Studio Ghibli’s films are a wonderful experience anyone interested in the history of animation and Japanese culture should themselves into. These films are the ultimate childhood dream, come to life on the screens, due to the genius of Hayao Miyazaki, his son Goro, Toshio Suzuki, Isao Takahata and last but not least, Yasuyoshi Tokuma.
These gentlemen are the masterminds behind the films we’ve all seen and loved and they deserve full recognition for their hard work. Studio Ghibli revolutionized, in my humble opinion, the world of animation and, of course, established a household name for the current called Anime, putting Japan on top of the map of cartoons and movie animations. Thus, I will talk a little bit about some of my most favourite Ghibli animations I think everyone should watch at least once in their life.
My Neighbour Totoro – An Animation About The Joy of Being A Child
`My Neighbour Totoro` is a film made in 1988, directed by Hayao Miyazaki, which tells the story of two little girls called Mei and Satsuki who just moved to a new house in the countryside with their father, to be closer to their mother’s hospital. Here the girls experience the joy of bonding with the natural world and making friends with their farmers-neighbours. However, the farmers are not the only people they befriend, as soon enough Mei and then Satsuki will encounter and make friends with Totoro, a giant rabbit-like spirit that lives in the grove near their garden.
They will have a lot of adventures and will encounter even more spirits of the forest throughout the film. This sweet animation deals with childhood innocence and the joy of being a child, telling the story through the lenses of children who are told to see things adults can never even comprehend. Like in most Ghibli films the Japanese animism or Shinto religion is poignant throughout the animation, making this one particularly entertaining and reminding its viewers to see the beauty of all that surrounds them, like through a child’s perspective.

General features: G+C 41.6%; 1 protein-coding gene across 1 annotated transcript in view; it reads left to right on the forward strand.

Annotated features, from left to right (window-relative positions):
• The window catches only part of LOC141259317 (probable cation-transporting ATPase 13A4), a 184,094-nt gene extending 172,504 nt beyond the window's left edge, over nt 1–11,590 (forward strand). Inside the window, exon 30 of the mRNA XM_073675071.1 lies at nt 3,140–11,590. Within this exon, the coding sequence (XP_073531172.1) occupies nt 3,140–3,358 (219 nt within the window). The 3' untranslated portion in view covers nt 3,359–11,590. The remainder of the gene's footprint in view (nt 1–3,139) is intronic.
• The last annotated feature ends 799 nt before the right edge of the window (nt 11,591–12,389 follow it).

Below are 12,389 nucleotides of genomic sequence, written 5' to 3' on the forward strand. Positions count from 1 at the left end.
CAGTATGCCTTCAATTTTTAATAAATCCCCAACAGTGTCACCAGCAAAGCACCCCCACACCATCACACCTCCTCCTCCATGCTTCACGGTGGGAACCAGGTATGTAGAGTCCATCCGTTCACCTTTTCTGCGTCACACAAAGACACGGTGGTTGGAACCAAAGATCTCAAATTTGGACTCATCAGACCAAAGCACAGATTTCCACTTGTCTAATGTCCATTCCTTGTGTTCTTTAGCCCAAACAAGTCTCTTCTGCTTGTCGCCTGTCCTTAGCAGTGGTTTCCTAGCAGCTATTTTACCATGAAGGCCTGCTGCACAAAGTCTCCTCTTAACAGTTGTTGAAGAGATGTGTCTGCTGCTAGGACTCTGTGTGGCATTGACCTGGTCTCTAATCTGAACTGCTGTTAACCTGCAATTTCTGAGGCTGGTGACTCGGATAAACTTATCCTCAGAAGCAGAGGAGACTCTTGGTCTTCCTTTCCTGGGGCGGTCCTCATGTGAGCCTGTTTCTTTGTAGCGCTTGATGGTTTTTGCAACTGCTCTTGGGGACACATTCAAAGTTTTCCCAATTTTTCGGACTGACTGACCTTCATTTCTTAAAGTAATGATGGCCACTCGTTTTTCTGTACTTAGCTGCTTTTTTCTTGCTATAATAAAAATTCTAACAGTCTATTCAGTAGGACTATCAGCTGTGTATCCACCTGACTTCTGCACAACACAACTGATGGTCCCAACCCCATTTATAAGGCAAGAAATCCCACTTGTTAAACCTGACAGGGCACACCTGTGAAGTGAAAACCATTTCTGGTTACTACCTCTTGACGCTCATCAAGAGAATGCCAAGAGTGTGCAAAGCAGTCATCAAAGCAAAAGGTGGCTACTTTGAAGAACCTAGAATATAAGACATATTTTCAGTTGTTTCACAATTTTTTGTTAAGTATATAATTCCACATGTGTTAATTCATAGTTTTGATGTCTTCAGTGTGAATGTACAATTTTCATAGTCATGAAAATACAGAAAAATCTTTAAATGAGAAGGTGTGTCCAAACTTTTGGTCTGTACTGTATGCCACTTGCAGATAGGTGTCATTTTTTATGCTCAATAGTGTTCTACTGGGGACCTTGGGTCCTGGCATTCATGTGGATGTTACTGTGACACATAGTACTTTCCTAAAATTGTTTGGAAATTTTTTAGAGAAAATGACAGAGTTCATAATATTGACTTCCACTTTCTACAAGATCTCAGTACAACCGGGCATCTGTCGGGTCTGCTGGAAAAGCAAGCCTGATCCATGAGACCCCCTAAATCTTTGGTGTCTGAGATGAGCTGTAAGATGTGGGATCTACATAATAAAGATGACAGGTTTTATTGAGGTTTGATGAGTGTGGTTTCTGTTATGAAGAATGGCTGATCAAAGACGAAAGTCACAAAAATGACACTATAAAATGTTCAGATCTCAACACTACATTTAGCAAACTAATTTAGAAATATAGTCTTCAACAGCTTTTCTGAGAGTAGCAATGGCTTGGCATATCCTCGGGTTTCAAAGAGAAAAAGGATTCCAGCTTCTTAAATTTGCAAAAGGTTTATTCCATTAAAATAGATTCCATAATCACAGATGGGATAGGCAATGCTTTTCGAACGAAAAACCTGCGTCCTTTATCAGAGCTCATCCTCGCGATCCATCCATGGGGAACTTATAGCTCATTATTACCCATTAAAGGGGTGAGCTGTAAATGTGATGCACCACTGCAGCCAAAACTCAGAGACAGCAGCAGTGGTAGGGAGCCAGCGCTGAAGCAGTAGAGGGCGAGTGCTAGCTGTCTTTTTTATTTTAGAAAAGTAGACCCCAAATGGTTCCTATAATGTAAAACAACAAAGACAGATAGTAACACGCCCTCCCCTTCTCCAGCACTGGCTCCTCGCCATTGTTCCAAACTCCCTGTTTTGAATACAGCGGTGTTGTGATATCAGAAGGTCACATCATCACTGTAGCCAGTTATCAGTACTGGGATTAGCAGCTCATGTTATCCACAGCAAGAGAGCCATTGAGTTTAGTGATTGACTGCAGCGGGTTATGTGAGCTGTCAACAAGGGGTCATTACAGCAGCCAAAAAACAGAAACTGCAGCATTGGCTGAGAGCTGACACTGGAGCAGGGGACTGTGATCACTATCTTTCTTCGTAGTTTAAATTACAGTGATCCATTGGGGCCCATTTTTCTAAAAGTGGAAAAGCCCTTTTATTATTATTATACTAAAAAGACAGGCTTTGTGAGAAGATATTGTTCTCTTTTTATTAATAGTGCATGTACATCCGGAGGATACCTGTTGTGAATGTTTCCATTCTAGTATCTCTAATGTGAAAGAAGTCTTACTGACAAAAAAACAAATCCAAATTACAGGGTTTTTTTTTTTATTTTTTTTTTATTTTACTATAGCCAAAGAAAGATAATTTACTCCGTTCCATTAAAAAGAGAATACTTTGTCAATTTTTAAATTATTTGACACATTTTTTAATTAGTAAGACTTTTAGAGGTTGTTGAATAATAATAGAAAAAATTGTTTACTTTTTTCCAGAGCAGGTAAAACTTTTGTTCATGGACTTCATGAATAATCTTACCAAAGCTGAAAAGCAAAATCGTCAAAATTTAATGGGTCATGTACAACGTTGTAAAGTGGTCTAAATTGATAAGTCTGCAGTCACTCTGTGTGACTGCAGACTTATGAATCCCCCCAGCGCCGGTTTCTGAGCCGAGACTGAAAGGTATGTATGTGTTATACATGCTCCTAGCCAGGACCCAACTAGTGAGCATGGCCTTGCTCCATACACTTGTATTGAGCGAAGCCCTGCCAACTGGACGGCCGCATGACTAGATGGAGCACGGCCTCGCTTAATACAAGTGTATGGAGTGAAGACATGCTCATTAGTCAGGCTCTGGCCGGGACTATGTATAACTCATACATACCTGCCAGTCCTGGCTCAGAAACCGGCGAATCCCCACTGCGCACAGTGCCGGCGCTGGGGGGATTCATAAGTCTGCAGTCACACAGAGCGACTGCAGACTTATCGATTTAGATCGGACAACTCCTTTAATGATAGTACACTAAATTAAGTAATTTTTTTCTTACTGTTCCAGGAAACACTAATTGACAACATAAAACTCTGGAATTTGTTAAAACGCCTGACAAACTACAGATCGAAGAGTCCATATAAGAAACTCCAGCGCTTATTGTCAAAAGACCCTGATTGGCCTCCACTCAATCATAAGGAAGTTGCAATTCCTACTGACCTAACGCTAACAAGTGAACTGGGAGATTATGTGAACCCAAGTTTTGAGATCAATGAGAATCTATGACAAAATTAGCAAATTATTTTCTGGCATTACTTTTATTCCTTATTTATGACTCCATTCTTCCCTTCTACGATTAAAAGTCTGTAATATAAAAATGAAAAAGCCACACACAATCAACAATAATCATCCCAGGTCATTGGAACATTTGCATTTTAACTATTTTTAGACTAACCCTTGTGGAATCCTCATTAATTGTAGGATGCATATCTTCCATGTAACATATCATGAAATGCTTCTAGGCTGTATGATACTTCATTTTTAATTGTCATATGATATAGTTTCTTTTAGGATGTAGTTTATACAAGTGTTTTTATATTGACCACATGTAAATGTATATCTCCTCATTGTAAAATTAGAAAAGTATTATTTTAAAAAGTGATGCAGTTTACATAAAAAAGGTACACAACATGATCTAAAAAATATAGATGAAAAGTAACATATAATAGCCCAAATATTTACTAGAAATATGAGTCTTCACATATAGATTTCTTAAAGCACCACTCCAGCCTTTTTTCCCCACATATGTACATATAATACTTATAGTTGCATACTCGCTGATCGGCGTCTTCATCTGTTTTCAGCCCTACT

The Tale of Princess Kaguya – The Animation of a Monogatari
`The Tale of Princess Kaguya` is another amazing animation from Ghibli Studios which tells us the tragic story of a beautiful nymph. Based on a monogatari (a historical epic in Japanese literature) called `The Tale of The Bamboo Cutter`, the 2013 film directed by Takahata and produced by Yoshiaki Nishimura is narrating the story of Kaguya the bamboo nymph sent to earth by Buddha to warm the hearts of a woodcutter and his wife who did not bear children. In addition to the divine child, the woodcutter will be given a large number of gold beads, in order to take care of the child’s needs.
Thus he will become one of the richest men in Japan. The story proceeds with the life of Kaguya as a young woman, bringing into discussion the problem of forced marriage, human greed, divine punishment and forbidden love. This animation is so uniquely distinguished by others produced by Ghibli because of its phenomenal style, which resembles those of ancient monogataries written and illustrated on parchments. All I can tell you is that his movie is an experience, both of history and of culture and more than that, it’s a wonderful visual experiment.
Laputa: Castle in The Ski – A Ghiblian Eulogy for Nature
`Laputa: Castle in The Ski` is my final recommendation on today’s list, and trust me, it doesn’t mean this movie is not magistral in its own way. This animation both written and directed by Hayao Miyazaki himself portrays a eulogy for nature and for its protection.
It follows the story of a young boy and girl who fall in love and who try to protect a magical crystal from a group of military agents. The crystal is a gate towards a magical land called Laputa, a place where humans with such advanced technology used to live until their greed destroyed the floating land of Laputa, now a ruin floating aimlessly into the sky.
There are numerous events that unfold but I won’t expose them here, as I don’t want to spoil your experience. However, what I can tell you is that this wonderful allegory is most evidently a eulogy intended to raise awareness about the dangers of war and of human greed for world domination which can cause a mass extinction, more than that, a eulogy for nature and its healing power.
This movie is an absolute eye-candy, despite the heavy topics it includes, but hey, this is what makes Miyazaki’s movies such wonderful masterpieces, the ability to portray and give a message to both young and old audiences, to raise heavy topics and open uncomfortable dialogues while creating mesmerizing images with a powerful impact and that’s why we love them so.